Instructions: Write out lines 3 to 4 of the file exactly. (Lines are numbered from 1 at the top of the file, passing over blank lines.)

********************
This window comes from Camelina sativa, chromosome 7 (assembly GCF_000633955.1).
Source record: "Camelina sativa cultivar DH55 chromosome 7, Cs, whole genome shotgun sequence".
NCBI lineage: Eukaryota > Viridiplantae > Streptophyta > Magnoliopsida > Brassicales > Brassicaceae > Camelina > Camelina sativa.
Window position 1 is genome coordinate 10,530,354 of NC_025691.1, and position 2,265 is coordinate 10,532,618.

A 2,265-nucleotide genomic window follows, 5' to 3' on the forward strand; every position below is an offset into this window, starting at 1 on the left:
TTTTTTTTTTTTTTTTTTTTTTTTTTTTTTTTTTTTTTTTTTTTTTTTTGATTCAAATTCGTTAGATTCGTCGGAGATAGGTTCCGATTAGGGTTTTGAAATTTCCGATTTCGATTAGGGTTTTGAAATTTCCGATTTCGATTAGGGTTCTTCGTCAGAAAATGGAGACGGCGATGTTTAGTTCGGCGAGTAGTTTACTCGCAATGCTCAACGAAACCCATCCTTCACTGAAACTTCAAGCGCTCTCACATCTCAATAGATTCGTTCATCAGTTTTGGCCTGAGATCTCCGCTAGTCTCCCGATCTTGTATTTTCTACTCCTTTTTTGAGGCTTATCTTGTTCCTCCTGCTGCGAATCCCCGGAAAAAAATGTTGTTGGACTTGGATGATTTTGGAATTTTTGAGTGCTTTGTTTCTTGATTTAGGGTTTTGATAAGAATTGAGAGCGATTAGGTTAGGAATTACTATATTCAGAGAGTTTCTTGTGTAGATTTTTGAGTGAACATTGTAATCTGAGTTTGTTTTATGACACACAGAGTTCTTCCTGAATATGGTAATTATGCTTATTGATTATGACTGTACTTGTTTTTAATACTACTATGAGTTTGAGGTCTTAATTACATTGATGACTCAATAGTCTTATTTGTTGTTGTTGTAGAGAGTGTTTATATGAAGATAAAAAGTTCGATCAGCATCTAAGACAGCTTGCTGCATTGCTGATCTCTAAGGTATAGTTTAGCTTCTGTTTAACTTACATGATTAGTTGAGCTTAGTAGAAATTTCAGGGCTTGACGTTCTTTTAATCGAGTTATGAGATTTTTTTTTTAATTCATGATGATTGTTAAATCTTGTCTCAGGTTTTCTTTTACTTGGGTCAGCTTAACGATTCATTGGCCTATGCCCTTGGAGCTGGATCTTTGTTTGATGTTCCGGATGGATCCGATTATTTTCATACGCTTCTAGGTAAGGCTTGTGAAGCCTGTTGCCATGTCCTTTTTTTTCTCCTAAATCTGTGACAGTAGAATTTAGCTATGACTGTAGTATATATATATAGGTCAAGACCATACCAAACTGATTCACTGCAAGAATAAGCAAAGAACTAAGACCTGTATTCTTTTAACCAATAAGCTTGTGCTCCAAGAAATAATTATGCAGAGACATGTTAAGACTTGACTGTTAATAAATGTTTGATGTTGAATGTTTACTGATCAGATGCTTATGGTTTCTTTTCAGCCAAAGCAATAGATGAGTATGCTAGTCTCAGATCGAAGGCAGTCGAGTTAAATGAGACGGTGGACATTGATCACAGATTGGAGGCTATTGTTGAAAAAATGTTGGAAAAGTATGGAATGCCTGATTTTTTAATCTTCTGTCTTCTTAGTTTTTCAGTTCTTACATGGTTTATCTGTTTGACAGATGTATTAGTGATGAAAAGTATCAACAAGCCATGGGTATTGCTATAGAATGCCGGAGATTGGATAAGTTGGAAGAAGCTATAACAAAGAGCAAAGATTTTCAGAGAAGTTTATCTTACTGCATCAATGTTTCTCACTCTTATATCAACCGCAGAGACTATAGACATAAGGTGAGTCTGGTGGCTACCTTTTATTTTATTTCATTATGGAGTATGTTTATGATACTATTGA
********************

NCBI lineage: Eukaryota > Viridiplantae > Streptophyta > Magnoliopsida > Brassicales > Brassicaceae > Camelina > Camelina sativa.
Window position 1 is genome coordinate 10,530,354 of NC_025691.1, and position 2,265 is coordinate 10,532,618.